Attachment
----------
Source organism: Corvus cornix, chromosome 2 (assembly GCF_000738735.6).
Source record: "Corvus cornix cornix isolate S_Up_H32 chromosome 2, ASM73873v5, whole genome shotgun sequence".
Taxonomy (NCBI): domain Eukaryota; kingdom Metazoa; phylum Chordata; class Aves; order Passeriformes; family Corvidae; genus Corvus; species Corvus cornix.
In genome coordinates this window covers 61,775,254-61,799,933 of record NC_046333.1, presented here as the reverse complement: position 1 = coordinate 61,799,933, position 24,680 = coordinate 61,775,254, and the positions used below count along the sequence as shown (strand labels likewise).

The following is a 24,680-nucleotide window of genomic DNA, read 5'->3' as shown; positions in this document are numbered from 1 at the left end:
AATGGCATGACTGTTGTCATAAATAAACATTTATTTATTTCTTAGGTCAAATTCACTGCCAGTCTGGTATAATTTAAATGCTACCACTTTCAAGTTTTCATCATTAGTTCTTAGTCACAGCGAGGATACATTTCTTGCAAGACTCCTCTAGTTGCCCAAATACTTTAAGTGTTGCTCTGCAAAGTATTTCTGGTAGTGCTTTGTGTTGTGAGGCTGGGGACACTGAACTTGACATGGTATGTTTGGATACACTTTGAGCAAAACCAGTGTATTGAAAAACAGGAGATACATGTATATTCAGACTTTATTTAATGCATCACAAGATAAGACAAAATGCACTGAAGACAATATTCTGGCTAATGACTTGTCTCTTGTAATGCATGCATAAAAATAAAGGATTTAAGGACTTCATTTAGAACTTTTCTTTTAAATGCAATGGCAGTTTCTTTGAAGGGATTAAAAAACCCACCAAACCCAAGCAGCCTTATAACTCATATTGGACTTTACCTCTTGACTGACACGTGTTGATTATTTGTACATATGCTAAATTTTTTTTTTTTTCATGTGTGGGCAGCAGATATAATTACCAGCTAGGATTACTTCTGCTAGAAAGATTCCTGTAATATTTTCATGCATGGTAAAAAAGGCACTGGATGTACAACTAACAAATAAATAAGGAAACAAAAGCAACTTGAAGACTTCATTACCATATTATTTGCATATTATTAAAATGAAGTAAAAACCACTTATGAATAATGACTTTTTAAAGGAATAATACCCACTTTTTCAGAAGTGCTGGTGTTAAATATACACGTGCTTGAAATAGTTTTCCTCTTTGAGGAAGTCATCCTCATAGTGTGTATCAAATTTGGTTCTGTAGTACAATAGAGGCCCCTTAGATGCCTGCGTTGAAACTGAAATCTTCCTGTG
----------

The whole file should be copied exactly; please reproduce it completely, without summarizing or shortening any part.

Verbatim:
Source organism: Corvus cornix, chromosome 2 (assembly GCF_000738735.6).
Source record: "Corvus cornix cornix isolate S_Up_H32 chromosome 2, ASM73873v5, whole genome shotgun sequence".
Taxonomy (NCBI): domain Eukaryota; kingdom Metazoa; phylum Chordata; class Aves; order Passeriformes; family Corvidae; genus Corvus; species Corvus cornix.
In genome coordinates this window covers 61,775,254-61,799,933 of record NC_046333.1, presented here as the reverse complement: position 1 = coordinate 61,799,933, position 24,680 = coordinate 61,775,254, and the positions used below count along the sequence as shown (strand labels likewise).

The following is a 24,680-nucleotide window of genomic DNA, read 5'->3' as shown; positions in this document are numbered from 1 at the left end:
AATGGCATGACTGTTGTCATAAATAAACATTTATTTATTTCTTAGGTCAAATTCACTGCCAGTCTGGTATAATTTAAATGCTACCACTTTCAAGTTTTCATCATTAGTTCTTAGTCACAGCGAGGATACATTTCTTGCAAGACTCCTCTAGTTGCCCAAATACTTTAAGTGTTGCTCTGCAAAGTATTTCTGGTAGTGCTTTGTGTTGTGAGGCTGGGGACACTGAACTTGACATGGTATGTTTGGATACACTTTGAGCAAAACCAGTGTATTGAAAAACAGGAGATACATGTATATTCAGACTTTATTTAATGCATCACAAGATAAGACAAAATGCACTGAAGACAATATTCTGGCTAATGACTTGTCTCTTGTAATGCATGCATAAAAATAAAGGATTTAAGGACTTCATTTAGAACTTTTCTTTTAAATGCAATGGCAGTTTCTTTGAAGGGATTAAAAAACCCACCAAACCCAAGCAGCCTTATAACTCATATTGGACTTTACCTCTTGACTGACACGTGTTGATTATTTGTACATATGCTAAATTTTTTTTTTTTTCATGTGTGGGCAGCAGATATAATTACCAGCTAGGATTACTTCTGCTAGAAAGATTCCTGTAATATTTTCATGCATGGTAAAAAAGGCACTGGATGTACAACTAACAAATAAATAAGGAAACAAAAGCAACTTGAAGACTTCATTACCATATTATTTGCATATTATTAAAATGAAGTAAAAACCACTTATGAATAATGACTTTTTAAAGGAATAATACCCACTTTTTCAGAAGTGCTGGTGTTAAATATACACGTGCTTGAAATAGTTTTCCTCTTTGAGGAAGTCATCCTCATAGTGTGTATCAAATTTGGTTCTGTAGTACAATAGAGGCCCCTTAGATGCCTGCGTTGAAACTGAAATCTTCCTGTG